Nice, and "Waiting?"

"Waiting" I wrote when I was away from a girl I was dating at the time and we were in the middle of a long-distance thing. I had moved back to New Orleans briefly and she was living out here and that song just kind of popped into my head one day. I''m sure you''ll understand that when you''re in a long-distance relationship half of your time is spent wanting to be with that person and that''s just kind of where that one comes from.

How many records have you made?

This is only my second full-length album. I''ve done a lot of three, four, five song EP''s.

What I''m kind of getting at here is I guess that the saying I once heard when I started first doing music, was that if you don''t learn something from every studio session, you''re not paying attention. I wonder if there was anything in particular that you learned over the course of this fairly drawn out process or anything that maybe surprised you during the creation of the record?

Oddly enough, I think this might be the only time - well this and the Still project - have been the only two times when I''d actually learned and had life-changing knowledge gained. I guess what I learned most from this one is that it''s more important to do it right than to do it quickly and I also learned that the most important thing to me is that making a record is about where you are now. So five years from now, I need to look back on that record and say that was a part of my life, that''s where I was in my life then. Because we could still be making that record if we wanted to. You could spend an entire lifetime making twelve songs, but what''s the point. I want to do another record. And then I want to do another record. So, the learning process was "it is what it is, and let go of it and move on."

It''s a snapshot.

Yeah, basically that''s exactly right.

This could just be my perception, it could be something stronger. To me there''s a real Country feel - especially to the backline - but also to other elements of the sound. Are you a Country singer?

(Laughs) I''m definitely not a Country singer, but I don''t know if I''m a Rock ''n Roll singer either. I write all of my songs on acoustic guitar, sittin'' around the house. I almost feel like I''m a Folk singer. Even the band has recently accused me of being "Folkier" than I let on. I take that as a compliment. As I get older, I know that I can sit around the house and play acoustic guitar and write songs. I can do that until I''m a hundred and ten years old and hopefully I live that long. So, if that''s what Folk singers do, then that''s what I am. But I definitely throw in the Southern twang.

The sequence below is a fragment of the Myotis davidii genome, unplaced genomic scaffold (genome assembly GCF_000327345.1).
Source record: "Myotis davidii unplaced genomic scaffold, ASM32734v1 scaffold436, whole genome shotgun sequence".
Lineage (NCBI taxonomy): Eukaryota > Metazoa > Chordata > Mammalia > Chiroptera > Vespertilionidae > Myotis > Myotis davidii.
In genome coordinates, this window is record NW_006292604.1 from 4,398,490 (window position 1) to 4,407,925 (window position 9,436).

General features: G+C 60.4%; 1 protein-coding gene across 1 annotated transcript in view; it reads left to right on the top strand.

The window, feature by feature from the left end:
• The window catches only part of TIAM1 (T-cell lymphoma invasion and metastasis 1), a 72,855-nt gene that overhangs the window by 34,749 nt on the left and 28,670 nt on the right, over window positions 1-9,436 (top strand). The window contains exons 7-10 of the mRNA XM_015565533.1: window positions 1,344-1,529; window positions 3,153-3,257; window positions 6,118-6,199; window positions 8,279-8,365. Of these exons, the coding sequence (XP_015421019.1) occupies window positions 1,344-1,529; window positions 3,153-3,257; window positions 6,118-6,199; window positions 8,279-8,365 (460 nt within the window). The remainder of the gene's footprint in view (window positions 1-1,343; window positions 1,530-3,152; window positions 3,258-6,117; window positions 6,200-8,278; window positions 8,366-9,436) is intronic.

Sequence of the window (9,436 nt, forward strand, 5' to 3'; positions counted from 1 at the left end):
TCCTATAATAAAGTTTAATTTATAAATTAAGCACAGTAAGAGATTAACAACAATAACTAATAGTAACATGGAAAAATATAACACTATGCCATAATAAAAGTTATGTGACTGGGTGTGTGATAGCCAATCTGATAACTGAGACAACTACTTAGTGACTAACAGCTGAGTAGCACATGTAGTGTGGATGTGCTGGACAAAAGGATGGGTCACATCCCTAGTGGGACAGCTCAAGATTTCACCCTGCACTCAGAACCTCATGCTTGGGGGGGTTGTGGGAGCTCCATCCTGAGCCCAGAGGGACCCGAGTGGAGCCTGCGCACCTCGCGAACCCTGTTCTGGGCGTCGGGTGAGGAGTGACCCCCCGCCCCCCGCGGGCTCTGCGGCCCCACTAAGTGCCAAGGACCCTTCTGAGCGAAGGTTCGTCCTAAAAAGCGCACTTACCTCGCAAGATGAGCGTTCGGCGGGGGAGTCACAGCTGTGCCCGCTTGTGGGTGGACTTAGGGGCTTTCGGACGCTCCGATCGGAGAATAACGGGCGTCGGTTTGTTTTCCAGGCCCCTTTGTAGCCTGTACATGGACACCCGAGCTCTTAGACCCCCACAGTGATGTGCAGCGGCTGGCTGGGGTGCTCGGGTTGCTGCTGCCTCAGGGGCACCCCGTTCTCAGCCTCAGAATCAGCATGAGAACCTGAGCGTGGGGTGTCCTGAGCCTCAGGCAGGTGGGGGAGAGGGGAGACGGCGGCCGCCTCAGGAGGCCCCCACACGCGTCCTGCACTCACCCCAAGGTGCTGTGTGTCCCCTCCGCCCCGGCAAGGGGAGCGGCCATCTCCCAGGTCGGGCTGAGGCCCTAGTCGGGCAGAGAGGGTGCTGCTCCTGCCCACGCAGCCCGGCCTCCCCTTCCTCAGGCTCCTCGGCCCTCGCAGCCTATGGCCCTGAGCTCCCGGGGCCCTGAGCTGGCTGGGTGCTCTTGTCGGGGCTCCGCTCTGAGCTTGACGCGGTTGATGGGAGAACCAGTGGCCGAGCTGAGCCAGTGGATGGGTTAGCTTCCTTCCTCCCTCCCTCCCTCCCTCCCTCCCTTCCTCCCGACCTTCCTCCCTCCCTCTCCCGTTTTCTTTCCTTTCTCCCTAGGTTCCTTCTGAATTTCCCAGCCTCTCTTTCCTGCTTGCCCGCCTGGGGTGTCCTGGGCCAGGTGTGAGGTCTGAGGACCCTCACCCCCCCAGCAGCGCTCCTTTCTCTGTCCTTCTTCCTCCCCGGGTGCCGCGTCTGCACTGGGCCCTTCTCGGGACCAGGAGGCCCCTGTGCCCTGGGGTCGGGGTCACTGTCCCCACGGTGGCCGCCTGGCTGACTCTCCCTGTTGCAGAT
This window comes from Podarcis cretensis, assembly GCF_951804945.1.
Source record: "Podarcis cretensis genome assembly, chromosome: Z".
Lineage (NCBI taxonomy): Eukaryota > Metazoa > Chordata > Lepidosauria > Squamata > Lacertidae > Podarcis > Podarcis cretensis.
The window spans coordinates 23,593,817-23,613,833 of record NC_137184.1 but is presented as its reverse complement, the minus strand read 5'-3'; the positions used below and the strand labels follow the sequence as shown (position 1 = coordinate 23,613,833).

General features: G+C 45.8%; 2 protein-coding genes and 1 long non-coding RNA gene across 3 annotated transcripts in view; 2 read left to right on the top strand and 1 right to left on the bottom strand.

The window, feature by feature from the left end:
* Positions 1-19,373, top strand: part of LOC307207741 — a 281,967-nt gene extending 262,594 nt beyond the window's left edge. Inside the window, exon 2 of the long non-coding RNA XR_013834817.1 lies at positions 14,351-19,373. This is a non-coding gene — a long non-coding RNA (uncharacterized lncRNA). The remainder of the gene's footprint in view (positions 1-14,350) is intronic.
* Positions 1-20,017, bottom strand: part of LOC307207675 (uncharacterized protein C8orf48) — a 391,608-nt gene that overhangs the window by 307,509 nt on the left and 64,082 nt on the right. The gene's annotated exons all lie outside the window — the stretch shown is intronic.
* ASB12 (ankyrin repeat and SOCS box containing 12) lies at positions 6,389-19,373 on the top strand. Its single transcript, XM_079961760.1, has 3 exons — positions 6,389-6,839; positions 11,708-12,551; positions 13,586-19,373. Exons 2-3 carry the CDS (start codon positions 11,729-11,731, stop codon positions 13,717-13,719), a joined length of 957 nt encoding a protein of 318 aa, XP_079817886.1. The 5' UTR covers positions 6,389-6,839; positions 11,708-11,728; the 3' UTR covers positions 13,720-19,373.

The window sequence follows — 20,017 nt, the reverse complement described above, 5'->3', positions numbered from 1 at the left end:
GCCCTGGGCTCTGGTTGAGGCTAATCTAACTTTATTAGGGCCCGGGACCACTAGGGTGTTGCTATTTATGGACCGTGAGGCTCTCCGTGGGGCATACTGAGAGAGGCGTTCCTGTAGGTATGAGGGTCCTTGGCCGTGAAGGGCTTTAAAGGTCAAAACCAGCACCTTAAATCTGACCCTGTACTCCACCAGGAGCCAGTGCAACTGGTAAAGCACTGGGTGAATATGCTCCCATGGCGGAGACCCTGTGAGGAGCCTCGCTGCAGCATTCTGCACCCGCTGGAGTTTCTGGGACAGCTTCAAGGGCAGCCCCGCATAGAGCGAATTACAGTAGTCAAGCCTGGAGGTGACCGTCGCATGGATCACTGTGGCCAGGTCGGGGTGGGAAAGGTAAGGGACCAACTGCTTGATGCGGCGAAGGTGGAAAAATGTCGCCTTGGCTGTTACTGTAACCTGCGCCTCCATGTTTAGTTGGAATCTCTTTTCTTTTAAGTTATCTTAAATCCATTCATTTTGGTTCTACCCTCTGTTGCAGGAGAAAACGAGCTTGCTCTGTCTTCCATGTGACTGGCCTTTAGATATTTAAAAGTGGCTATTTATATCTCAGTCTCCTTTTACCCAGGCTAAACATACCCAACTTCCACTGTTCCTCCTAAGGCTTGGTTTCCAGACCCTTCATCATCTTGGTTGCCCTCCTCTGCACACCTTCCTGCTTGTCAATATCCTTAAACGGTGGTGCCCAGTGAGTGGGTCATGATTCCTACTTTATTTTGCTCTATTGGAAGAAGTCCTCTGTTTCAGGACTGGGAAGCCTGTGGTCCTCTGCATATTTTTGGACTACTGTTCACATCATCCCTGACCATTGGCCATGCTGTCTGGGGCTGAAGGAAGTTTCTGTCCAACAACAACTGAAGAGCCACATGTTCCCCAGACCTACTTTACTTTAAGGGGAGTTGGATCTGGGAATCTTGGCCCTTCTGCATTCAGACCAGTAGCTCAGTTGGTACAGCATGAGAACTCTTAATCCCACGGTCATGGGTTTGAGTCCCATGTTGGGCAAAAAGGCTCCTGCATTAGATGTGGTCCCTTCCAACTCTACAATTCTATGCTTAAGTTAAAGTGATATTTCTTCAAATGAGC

There were certain times, as I listened to the album for maybe the third or fourth trip through, that I was kind of reminded of early Eric Clapton in the vocals. I know we''ve talked about this before but to whom do you hear yourself being compared?

I''ve heard people say that I kind of remind them of like a John Hyatt. My vocal coach as of late said, "You kind of have a John Hyatt with a little Steven Tyler thrown in there." I was like, that''s a really good group of people to be thrown in with, even though I don''t hear that. But, I mean, Eric Claption, a huge influence on me. John Hyatt is one of the best song writers out there. So to me that''s a phenomenal compliment.

We''ve reached question eleven, which is always the same. I know I missed something, what the fuck did I miss?

Is that the question?

That''s the question.

Um, you know what, I think we just about covered everything. And the beauty of not covering it all is that it maybe it leaves us something else to talk about next time. You know, I guess my goal for this record, which I don''t know if we''ve talked about, is I just wanted to have something that I could hand people and say, "This is me." And I can now do that, and I can say I''m proud of what we''ve done, I''m proud of the artwork that we have to show it visually to people and I''m really proud of the work we did. It certainly wasn''t the easiest thing I''ve ever done but it was made with love and there it is. I hope you like it and if you don''t, not a problem. Find somebody who does. Hopefully a ton of people will like it.

My guess is that a ton of people will, because I definitely did and that''s not just because I''m a friend, it''s because I know one or two things about music and I definitely found it to be very strong through and through.

Cool. I really appreciate that.

Doug Wyllie is a freelance writer and communications consultant in San Francisco. He can be reached at dougwyllie@https://www.tradebit.com.

Buy Jon''s CD, "Addicted," now.